In the wilderness lies the preservation of the world.
Henry David Thoreau

Day 7 – July 16, 2017 – Traveling with gigantic rafts through the rivulets of the upper Snake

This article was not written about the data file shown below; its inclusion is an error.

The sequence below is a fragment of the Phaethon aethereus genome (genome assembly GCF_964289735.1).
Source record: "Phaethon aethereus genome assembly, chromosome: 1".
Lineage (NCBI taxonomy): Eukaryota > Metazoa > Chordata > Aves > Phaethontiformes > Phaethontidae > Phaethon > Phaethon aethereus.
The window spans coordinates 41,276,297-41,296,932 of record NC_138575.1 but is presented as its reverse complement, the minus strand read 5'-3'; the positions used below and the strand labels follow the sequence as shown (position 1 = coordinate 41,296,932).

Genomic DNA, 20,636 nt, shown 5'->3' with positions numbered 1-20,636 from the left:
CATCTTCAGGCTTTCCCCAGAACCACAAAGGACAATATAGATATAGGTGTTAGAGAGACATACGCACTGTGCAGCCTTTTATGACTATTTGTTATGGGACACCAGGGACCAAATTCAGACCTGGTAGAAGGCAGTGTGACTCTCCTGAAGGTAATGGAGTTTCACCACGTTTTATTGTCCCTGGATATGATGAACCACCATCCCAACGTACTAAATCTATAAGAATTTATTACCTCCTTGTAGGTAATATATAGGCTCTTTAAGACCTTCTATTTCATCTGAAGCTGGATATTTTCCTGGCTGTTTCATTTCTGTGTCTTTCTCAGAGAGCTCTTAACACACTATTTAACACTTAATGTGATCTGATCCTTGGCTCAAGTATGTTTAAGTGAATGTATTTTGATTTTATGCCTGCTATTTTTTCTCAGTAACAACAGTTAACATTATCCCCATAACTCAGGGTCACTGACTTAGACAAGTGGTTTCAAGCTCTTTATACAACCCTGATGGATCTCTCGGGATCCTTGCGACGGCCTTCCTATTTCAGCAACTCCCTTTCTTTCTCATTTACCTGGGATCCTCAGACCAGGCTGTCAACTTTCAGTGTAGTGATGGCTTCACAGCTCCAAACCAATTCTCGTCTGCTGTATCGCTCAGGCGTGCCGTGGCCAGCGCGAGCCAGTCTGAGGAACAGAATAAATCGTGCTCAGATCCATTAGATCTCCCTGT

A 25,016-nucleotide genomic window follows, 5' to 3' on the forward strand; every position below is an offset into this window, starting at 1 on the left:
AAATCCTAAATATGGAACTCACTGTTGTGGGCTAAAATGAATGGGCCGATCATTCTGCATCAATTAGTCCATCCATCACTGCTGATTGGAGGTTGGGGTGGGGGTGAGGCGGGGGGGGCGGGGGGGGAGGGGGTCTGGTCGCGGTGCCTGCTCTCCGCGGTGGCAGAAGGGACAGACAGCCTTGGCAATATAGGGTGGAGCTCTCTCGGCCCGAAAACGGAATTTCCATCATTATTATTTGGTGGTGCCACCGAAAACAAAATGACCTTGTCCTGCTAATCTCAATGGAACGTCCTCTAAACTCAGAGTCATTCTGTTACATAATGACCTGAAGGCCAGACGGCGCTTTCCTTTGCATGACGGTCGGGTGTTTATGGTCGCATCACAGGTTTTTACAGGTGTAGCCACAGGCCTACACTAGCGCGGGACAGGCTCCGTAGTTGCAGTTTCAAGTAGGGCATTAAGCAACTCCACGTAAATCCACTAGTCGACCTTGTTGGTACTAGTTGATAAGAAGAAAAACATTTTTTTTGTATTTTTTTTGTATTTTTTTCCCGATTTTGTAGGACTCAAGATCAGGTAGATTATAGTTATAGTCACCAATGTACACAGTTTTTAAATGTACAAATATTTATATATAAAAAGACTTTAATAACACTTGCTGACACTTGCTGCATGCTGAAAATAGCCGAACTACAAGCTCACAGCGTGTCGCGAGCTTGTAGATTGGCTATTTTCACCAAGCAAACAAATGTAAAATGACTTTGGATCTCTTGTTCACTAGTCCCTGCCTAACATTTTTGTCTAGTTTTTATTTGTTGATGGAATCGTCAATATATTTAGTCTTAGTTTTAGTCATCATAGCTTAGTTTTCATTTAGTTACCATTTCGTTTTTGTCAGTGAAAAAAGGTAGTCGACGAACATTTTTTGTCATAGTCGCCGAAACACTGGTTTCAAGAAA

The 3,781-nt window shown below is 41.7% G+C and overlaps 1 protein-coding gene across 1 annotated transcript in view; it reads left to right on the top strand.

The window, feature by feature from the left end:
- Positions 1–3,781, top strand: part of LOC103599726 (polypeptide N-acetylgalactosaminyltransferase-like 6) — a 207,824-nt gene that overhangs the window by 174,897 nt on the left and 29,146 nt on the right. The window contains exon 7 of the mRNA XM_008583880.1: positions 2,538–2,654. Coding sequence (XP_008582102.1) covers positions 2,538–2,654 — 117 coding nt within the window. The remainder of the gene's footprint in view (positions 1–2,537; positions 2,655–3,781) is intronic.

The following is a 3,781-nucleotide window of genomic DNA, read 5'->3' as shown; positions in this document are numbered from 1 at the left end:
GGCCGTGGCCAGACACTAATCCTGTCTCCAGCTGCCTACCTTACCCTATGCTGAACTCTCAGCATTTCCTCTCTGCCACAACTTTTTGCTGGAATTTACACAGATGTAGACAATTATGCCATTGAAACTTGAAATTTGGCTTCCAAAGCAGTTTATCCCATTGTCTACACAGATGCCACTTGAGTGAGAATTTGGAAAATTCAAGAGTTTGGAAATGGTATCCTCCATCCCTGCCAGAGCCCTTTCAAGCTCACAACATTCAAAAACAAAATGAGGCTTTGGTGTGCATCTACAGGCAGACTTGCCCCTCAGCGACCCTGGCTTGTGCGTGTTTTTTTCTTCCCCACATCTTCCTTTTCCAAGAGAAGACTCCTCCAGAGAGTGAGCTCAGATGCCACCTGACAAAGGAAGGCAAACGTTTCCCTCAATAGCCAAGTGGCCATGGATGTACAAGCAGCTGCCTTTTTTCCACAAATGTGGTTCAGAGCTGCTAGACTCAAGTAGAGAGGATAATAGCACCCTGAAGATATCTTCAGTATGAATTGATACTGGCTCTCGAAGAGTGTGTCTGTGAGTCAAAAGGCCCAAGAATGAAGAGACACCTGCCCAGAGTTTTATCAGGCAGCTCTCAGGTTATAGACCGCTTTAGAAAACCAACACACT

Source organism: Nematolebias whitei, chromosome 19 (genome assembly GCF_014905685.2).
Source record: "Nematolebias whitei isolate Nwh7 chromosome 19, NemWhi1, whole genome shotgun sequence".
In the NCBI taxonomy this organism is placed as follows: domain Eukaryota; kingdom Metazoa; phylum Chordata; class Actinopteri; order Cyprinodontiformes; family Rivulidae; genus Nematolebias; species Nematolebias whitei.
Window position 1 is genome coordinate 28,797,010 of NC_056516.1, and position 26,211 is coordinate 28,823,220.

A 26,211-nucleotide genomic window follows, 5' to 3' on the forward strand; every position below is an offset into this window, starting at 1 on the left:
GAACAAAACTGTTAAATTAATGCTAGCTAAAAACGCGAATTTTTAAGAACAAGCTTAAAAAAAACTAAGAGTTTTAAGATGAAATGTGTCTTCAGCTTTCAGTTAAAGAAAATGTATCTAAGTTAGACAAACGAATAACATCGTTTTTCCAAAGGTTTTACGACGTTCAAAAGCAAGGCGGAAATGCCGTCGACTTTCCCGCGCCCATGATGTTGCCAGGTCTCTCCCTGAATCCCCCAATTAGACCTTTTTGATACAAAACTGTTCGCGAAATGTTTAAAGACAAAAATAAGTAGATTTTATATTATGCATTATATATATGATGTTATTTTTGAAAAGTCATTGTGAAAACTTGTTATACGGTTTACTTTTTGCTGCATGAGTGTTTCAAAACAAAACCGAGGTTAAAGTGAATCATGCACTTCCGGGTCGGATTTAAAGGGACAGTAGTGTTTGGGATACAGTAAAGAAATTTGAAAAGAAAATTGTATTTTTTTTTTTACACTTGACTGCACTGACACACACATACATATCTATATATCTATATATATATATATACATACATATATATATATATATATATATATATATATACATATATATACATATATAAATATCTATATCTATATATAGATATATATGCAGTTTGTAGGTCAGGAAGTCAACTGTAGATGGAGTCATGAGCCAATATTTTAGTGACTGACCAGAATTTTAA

Everything goes quickly in the early morning. Tents are broken down and packed, breakfast eaten, and we make our way down to the Snake River. We load the boats and after a thorough introduction to whitewater rafting, we launch out into the river. But the first leg proves to be an extreme challenge. A labyrinth of tight channels makes it almost impossible to choose the correct arm of the river, and the huge trees on the banks, looming over the water, threaten to injure some of the participants as we pass. The river widens, and flows with little water through the Rock Gardens – a collection of medium- and large-sized boulders. These force us to jump out of the boat and lift and pull it through the obstacles. When we cross the canyons the rafts often get stuck, and demand the guides’ full physical effort, and they are often up to their necks in the ice cold glacier water in order to lift the boats over the rocks. We are completely exhausted when, after eight hours, we reach our camping spot for the next two nights: the shore of the crystal-clear glacier river Reptile Creek. A dense drizzle all day has cleaned the air of the smoke from the wildfires, and around midnight the summer sun tears open the clouds. Together we celebrate Kai’s birthday and we can’t wait for the next 280 kilometers of paddling on the Snake River. Reptile Creek

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